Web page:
The Juneau School District announced Thursday it failed to pass the federal test created under the No Child Left Behind Act for the 2006-07 school year.
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It was not alone. Statewide, 172 schools failed the federally mandated Adequate Yearly Progress test.
Reading scores were a primary reason for Juneau's districtwide failure.
There are 31 ways for a school to fail the test and only one way to pass, a positive mark in all 31 categories. Failure requires just one negative.
"While the Juneau School District did not meet all of the 31 measures again this year, both individual schools and the district as a whole have made progress," Superintendent Peggy Cowan said.
Lt. Gov. Sean Parnell on Thursday called the test "flawed." He said results were actually good statewide. State results show that 326 Alaska schools passed this year, 19 more than the previous year.
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No school in the Juneau district is under sanction for failing to meet the requirements, Cowan said.
For the 2006-07 testing period, four of 12 Juneau schools passed all 31 areas of the curriculum-based test: the Juneau Community Charter School, Auke Bay, Gastineau and Glacier Valley elementary schools.
The four-school passing rate held steady from the prior year, 2005-06, when four Juneau schools also passed the test.
Improvements were evident in Juneau's AYP math test results. Ten schools passed this year.
The 2006-07 test results released by the Juneau School District did not include percentages based on test category or grade-level proficiency.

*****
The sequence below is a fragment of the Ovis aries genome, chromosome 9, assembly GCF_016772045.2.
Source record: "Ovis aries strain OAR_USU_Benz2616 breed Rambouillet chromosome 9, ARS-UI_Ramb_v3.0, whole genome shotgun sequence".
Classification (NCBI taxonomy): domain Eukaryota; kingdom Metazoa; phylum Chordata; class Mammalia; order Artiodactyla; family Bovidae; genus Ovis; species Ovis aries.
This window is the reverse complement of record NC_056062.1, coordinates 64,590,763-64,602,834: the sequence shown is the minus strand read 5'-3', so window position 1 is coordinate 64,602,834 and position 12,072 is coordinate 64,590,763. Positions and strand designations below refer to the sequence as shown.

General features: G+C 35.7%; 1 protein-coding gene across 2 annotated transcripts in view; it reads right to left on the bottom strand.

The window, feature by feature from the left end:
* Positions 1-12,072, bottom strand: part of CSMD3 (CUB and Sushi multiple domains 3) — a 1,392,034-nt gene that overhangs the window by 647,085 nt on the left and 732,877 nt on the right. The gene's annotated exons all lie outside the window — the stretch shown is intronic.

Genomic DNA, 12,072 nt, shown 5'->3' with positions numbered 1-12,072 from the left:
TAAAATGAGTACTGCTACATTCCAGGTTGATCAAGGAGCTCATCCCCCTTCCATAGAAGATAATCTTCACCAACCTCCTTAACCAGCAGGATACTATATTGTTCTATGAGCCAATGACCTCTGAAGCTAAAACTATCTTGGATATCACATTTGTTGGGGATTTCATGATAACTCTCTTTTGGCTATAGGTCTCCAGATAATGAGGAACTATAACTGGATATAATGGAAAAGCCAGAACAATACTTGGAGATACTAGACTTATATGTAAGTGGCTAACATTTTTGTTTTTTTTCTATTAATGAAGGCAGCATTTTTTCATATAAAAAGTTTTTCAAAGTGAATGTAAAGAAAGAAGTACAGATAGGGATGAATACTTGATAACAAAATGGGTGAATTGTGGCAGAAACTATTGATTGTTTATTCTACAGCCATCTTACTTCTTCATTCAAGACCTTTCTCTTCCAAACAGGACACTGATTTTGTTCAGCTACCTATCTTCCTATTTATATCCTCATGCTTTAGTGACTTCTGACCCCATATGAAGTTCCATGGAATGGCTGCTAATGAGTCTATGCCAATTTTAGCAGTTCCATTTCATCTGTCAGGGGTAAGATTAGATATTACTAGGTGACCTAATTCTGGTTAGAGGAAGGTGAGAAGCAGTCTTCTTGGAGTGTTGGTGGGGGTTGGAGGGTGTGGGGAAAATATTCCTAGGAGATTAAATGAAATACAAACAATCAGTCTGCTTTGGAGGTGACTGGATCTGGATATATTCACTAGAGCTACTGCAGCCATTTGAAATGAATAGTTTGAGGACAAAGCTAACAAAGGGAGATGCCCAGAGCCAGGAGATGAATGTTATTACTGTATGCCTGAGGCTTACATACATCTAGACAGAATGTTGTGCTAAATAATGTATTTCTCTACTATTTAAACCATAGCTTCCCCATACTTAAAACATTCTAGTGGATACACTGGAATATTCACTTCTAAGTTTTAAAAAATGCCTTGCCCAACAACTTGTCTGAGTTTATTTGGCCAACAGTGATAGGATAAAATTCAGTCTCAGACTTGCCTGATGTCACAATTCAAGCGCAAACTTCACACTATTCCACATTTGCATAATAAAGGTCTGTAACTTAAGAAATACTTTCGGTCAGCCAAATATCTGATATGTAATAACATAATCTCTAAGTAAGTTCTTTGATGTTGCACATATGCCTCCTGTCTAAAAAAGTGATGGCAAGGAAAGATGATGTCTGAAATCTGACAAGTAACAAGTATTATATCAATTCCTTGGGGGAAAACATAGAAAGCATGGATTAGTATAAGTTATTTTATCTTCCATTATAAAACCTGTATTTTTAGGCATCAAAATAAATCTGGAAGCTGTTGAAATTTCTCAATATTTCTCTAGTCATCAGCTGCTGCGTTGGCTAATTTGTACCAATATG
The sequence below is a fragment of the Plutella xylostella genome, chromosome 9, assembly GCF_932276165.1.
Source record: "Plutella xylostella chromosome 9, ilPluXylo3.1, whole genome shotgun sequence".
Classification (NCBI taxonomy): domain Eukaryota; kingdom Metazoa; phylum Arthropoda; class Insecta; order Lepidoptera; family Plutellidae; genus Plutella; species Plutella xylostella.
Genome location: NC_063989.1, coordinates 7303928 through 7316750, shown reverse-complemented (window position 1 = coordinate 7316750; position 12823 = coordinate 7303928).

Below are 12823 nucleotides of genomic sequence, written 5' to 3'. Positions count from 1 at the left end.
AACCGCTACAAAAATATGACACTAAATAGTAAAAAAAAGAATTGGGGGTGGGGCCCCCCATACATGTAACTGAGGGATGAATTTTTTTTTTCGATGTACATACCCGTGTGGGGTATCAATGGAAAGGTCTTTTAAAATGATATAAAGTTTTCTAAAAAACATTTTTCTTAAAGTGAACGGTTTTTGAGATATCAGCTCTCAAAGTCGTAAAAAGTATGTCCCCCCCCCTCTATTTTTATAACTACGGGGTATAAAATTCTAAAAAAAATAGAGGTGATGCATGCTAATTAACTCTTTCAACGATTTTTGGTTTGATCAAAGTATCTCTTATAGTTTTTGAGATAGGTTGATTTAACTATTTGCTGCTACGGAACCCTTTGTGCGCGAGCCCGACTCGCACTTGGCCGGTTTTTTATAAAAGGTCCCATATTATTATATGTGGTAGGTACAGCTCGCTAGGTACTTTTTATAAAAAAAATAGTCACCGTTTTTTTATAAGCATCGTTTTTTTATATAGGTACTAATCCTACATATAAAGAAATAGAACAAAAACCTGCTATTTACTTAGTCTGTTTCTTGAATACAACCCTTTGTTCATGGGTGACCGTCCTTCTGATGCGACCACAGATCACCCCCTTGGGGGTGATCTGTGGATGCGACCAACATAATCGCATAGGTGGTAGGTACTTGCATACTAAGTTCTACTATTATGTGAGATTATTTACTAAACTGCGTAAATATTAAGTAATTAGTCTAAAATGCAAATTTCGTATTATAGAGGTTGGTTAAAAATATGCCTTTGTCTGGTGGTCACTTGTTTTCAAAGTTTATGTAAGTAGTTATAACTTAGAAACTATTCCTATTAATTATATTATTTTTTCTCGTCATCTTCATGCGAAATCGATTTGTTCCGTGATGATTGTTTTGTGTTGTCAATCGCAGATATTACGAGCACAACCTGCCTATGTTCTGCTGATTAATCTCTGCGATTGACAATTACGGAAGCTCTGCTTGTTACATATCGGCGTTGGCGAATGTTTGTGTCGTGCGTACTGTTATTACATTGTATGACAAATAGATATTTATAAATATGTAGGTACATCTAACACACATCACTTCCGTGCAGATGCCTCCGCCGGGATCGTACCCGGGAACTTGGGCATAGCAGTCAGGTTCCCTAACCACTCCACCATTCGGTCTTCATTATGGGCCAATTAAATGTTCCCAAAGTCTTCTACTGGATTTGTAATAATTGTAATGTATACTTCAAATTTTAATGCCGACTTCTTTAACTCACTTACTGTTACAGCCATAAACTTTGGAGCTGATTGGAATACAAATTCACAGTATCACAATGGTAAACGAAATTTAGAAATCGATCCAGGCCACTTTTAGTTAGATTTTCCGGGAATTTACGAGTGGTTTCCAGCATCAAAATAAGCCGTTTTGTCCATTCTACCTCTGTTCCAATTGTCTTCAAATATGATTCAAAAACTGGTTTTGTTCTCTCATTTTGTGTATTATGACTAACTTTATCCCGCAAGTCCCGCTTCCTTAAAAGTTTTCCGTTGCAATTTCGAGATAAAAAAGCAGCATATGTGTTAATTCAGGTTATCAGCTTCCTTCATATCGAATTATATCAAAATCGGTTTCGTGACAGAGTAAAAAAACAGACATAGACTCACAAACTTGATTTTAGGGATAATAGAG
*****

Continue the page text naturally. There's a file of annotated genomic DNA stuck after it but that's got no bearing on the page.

"It's pass or fail," Cowan said.
According to school district charts, the recent failure rate comes from students with disabilities testing below proficient levels in reading and writing at four elementary schools. Additionally, students with disabilities failed both reading and writing, and math at Harborview and Riverbend elementary schools.
Cowan said students with disabilities traditionally perform poorly on standardized tests. Acknowledging that federal requirement must be met, Cowan said, "We have to find each student's strengths."
Parnell cautioned against looking at the results as only a pass or fail.
"Look at why," he said.
Preliminary 2006-07 Standards Based Assessment results available from the state show that 27 percent of Juneau-Douglas ninth-graders were not proficient in reading and writing. Thirty-one percent failed math.
Last year, the district performed poorly in math, according to the federal test results. Only 52 percent of Alaska Native and "economically challenged" students were deemed proficient.
"The last couple of years staff has focused on math," said Cowan.
New text books and staff development lifted math scores districtwide she said. The two schools that failed to meet the math requirement in 2006-07 passed all student categories except one, "students with disabilities."
District response to the 2006-07 AYP and SBA testing results is expected during the Aug. 14 School Board meeting and should continue into the fall.
"Answers have to come from the schools first. We have to analyze the date to see what it says about trends," Cowan said.
The School District was listed at AYP Level Three for the 2005-06 school year. That ranking required the district to prepare educational improvement plans. Cowan said she did not know what the new ranking is.
"The district's plans for high schools and individual school improvement plans are geared toward making changes that will help student achievement and participation," Cowan said. "We hope parents and community members will ask questions and get involved in meetings we have scheduled this fall to discuss district plans and progress."
Contact Greg Skinner at 523-2258 or email@example.com.
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